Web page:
A “Mystery Box” from SportsCards.com

I received an e-mail from Michael at SportsCards.com a couple of weeks ago offering a complimentary “Mystery Box” for review on the blog. In addition to the “Mystery Box,” Michael also wanted to inform me (and for me to inform you) about a pricing tool available at SportsCards.com. Here is the info:

Additionally, we wanted to let you know about our newly launched pricing tool for collectors that features a massive database of current and completed eBay auction data. It’s a great option for pricing out your sports cards, autographs and memorabilia using real eBay sales data. It’s also helpful for finding great deals. We were originally charging fees for our service, but decided to open it up to all in the hobby for free. We’d greatly appreciate any feedback that you or your readers have on it as we are constantly trying to improve it to make it of maximum use to collectors.

I signed up for an account, and it looks like a great tool for those who use eBay frequently. I encourage you to sign up and check it out as well.

The “Mystery Box” arrived in my mailbox today, and I’d like to share what came inside. Full disclosure: this was a complimentary box, meaning it came at no charge to me. Further, this is an introductory package; there are several different subscriptions available to purchase on SportsCards.com.

Mystery Box

There was a mixture of different sports inside the box, so I’ll start with a the ones I don’t generally collect. First, basketball:

Wiggins

A nice—nay—spectacular jersey swatch from Andrew Wiggins of the Timberwolves. I honestly know zilch about modern basketball, so I don’t know if this is a great card or not. Several of these items will be offered up as giveaways either here or on Twitter, so keep an eye out to see how you can snag this memorabilia card for your collection if you’re interested.

Leaf

Next is a pack of 2019 Leaf Draft football cards. This five-card pack contained Anthony Johnson, Darrell Henderson, Marquise Brown, Rodney Anderson, and Hall of Famer Barry Sanders. I generally don’t collect football cards, but Barry Sanders played when I did, so I’m probably going to hang on to that card. The others I will offer up soon as a giveaway.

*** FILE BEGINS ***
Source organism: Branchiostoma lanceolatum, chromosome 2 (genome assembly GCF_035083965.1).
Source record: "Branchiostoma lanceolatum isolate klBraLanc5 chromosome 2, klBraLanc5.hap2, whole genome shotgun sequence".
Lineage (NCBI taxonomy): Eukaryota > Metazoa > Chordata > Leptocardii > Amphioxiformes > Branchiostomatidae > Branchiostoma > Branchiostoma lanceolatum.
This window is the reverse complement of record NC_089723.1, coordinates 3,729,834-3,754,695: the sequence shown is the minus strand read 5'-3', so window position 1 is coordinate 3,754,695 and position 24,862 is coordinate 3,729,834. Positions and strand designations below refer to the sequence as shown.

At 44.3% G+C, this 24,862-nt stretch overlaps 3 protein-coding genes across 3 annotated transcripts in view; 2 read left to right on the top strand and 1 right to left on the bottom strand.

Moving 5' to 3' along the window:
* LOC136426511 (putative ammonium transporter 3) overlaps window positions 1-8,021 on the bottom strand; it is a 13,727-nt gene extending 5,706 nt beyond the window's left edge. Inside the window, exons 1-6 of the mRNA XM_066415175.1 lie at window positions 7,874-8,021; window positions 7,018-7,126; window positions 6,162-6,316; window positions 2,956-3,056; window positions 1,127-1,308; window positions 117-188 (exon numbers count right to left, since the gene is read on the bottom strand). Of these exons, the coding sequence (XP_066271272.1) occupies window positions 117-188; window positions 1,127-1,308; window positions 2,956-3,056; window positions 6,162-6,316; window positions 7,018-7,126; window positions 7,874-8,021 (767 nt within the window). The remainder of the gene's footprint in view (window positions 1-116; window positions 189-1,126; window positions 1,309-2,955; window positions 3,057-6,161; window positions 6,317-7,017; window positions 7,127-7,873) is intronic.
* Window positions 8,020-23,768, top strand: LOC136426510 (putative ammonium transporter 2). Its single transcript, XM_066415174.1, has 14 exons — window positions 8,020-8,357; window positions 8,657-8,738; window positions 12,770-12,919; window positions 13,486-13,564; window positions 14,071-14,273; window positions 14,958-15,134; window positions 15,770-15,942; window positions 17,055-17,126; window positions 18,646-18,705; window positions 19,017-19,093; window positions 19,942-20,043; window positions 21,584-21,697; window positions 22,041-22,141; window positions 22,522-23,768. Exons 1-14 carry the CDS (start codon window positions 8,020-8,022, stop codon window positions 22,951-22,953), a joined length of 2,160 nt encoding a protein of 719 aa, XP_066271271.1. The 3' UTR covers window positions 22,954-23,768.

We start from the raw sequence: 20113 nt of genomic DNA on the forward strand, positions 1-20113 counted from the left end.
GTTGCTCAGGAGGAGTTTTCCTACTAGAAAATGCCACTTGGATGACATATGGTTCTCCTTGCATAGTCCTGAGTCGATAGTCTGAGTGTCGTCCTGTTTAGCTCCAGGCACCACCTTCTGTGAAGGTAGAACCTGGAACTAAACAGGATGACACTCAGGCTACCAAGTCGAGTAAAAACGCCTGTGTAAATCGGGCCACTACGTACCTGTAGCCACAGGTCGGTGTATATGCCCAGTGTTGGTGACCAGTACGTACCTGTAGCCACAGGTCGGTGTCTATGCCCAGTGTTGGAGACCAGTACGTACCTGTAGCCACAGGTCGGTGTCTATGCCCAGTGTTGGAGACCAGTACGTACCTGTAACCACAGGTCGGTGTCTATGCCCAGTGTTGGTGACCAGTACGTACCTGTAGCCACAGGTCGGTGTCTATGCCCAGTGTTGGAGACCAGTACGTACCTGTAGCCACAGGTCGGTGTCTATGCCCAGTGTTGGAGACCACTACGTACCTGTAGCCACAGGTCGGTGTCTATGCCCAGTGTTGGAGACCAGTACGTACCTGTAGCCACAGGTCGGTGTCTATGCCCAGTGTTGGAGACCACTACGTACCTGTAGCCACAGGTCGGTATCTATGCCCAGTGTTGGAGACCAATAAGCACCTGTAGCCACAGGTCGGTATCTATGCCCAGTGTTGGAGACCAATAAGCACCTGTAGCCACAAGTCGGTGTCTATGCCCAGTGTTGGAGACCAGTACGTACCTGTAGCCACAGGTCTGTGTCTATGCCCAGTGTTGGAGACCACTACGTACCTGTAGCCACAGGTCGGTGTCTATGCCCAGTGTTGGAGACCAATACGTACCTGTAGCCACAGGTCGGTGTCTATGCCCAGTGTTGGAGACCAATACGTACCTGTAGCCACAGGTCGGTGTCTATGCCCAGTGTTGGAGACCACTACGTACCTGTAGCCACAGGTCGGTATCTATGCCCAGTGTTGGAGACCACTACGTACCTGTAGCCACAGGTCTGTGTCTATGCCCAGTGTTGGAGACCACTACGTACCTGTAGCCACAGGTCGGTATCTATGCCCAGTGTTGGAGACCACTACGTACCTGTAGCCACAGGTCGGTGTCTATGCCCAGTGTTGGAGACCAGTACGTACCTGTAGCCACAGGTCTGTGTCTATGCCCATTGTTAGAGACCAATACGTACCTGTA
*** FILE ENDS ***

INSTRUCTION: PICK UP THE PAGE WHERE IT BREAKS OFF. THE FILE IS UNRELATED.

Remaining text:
Rose

Moving on to baseball, which is definitely my wheelhouse, we start with a “Verified Vintage” 1976 Topps Pete Rose. A quick check of my wantlists revealed that I did not already have this card, so this box is an automatic winner in my book. Well, it was already a winner since it was free, but including a card that I want? Double winner. I will leave this card in its case for now, but will move it to a binder when I get my basement cleaned up (which I’ve been meaning to do for over a year now).

Cobb

Next up is a Ty Cobb card, produced by SportsCards.com. These are “authentic handwriting” cards. Mine is a sample, so does not include the handwriting, but the back of the card reveals that these relics are meant to include snippets of handwritten letters from one of the greatest hitters in the history of baseball. An interesting piece to be sure.

Leonard

The final card in the box is a jaw-dropper. A Beckett authenticated autograph of late Negro Leaguer Buck Leonard. Leonard was inducted into the Hall of Fame in 1972, one of the biggest stars in the Negro Leagues. This card is from the 1978 Grand Slam set. I don’t have an official collection of Negro League cards, but it takes quite a bit to pry one away from me. You add a legend’s signature, and there is no way this is leaving my collection.

This was a great “Mystery Box” from SportsCards.com. While the subscriptions do not fit my collecting budget, I wouldn’t hesitate to purchase one in the future if that budget was readjusted.

Stay tuned for giveaways of some of the above cards here and on Twitter!

About JT

Christian. Husband. Dad. 911 dispatcher. Baseball fan. Horror nut. Music nerd. Bookworm. Time Magazine's 2006 Person of the Year.

Posted on September 3, 2019, in baseball, baseball cards, basketball cards, football cards, reviews and tagged , , , , , . Bookmark the permalink. Leave a comment.

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